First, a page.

In order to promote home grown produce, in the National Budget, the Minister stated that the government planned to introduce a financial support programme for farmers with grants available for new and existing farmers up to TT$100,000. Grants would be introduced to finance the purchase of seeds, planting materials, livestock, feed, chemicals, equipment, engines, and other essential inputs other than motor vehicles.

An update in respect of the agricultural reforms was not given.

Business Process Outsourcing

In the National Budget the Minister stated that the government’s approach to business process outsourcing (as one of its central pillars for diversifying the economy of Trinidad and Tobago) had two facets:

  1. Making Trinidad and Tobago an International Finance Centre (IFC) offering a broader range of services and acting as a gateway to Latin America.
  2. Taking the steps to make Trinidad and Tobago a preferred location for “Business Process Outsourcing”.

An update on the Government’s progress in this area was not mentioned in the Mid-Year Review.


Another central pillar for diversifying the economy of Trinidad and Tobago, the Minister stated that the government intended to establish Trinidad and Tobago as a premier destination for yacht repair services. To that end the government proposed in the national budget to:

  • Develop legislation to provide a clear distinction from commercial maritime laws and provide regulations and operating procedures.
  • Introduce a single harmonised form which would reduce entry and departure times for cruisers visiting Trinidad and Tobago.
  • Develop a comprehensive marketing and promotion plan for the yachting sector.
  • Look at marina development through a public-private sector partnership.

The status and progress made in respect of these initiatives was not mentioned in the Mid-Year Review.

Creative Industries

In the National Budget, and again as part of a proposed diversification plan, the government stated that it intended to facilitate the development of Trinidad and Tobago’s creative industries. Those industries were identified as music, film and fashion.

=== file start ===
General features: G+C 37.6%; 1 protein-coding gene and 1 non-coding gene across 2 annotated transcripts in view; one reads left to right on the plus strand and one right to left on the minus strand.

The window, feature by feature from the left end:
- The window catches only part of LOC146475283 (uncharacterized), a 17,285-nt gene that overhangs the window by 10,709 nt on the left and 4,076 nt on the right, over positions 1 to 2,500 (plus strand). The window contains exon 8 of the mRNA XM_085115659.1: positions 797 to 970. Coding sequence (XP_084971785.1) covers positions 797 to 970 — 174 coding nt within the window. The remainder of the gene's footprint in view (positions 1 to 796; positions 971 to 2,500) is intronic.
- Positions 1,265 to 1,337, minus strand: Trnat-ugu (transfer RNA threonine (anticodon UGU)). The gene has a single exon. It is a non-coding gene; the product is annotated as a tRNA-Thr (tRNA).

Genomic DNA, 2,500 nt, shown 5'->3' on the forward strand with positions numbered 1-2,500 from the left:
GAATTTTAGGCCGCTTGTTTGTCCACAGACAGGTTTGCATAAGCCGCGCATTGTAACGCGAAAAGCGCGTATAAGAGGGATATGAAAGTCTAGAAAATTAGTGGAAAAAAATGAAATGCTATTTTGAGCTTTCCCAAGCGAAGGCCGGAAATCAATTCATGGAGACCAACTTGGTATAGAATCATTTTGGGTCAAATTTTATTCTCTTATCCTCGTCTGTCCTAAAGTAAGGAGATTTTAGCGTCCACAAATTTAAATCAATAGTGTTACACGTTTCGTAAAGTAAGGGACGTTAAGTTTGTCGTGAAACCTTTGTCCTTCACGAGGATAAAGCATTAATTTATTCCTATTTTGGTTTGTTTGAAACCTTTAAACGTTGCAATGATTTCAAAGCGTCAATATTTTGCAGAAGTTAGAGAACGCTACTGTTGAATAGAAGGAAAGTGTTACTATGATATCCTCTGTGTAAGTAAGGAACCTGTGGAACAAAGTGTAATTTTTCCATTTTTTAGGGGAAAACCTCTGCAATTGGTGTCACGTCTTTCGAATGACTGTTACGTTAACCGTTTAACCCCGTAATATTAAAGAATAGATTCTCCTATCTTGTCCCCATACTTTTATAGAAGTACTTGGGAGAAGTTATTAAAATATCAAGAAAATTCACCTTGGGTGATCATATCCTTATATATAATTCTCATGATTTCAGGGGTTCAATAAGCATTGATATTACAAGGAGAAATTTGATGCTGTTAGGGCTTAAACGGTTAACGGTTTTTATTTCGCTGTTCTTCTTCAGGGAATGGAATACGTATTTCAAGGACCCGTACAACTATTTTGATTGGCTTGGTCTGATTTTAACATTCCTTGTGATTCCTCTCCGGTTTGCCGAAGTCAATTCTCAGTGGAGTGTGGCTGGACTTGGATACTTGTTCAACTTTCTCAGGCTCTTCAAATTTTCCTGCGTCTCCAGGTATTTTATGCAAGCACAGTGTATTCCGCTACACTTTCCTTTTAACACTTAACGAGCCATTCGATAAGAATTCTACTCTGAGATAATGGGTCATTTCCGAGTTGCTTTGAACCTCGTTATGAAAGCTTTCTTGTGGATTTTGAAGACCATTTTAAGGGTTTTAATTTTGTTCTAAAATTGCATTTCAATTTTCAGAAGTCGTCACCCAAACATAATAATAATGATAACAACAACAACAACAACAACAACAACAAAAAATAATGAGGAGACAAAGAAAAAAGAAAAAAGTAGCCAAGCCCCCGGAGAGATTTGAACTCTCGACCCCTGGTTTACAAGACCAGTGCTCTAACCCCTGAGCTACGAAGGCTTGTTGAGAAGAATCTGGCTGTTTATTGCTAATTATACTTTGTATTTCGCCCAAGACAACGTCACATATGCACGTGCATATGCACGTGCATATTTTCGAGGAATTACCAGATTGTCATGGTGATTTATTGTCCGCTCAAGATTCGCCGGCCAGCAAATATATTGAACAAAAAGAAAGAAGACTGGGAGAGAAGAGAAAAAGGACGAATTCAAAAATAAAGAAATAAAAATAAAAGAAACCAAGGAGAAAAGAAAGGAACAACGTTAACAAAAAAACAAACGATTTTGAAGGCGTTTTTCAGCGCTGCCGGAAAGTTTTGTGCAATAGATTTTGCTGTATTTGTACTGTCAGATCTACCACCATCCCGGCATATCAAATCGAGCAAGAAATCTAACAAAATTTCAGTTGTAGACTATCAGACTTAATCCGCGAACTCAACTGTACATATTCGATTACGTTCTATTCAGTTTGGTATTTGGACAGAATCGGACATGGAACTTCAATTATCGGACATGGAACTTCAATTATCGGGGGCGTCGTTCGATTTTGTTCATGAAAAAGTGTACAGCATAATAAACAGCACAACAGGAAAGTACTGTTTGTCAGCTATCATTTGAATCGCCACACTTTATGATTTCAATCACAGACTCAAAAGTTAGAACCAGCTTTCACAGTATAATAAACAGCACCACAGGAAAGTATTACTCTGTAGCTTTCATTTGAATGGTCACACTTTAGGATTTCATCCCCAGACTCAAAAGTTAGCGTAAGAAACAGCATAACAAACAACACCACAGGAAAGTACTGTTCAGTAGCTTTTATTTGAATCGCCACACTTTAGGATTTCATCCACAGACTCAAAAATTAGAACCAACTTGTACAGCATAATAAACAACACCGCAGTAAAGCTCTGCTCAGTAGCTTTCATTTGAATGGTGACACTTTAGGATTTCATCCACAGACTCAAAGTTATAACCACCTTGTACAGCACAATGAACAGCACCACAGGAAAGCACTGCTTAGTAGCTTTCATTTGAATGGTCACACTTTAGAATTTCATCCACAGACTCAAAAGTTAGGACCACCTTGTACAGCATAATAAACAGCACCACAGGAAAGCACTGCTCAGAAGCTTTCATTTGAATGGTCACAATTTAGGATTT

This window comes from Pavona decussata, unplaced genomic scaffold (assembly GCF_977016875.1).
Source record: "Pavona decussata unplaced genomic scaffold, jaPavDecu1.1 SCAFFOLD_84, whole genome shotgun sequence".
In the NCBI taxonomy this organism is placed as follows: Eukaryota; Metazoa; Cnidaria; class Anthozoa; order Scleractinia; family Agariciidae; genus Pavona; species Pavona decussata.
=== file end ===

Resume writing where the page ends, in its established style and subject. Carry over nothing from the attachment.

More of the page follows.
In respect of music an Export Ready Academy was planned to assist artists with the production, marketing and exporting of their music.

For the promotion of film, a strategic plan was to be written and a Production Assistance Script Development Programme created to provide funding to film makers to allow them to produce high-quality films.

In respect of fashion, a garment production facility was to be set-up at the John Donaldson campus together with a Tailoring Certification Programme.

The status and progress made in respect of these planned initiatives was not mentioned in the Mid-Year Review.


No update was given on the government’s plans to re-focus HDC or on the progress of its initiative to offer a TT$100,000 incentive to the private sector to construct low-income housing.

The Air and Sea Bridge to Tobago

The status of initiatives to improve the dire state of the air and sea bridge to Tobago were not mentioned by the Minister.

Sound off!

If you had to pick just one of these projects to elevate them to the head of the Government priority list, which would you choose and why?

And remember!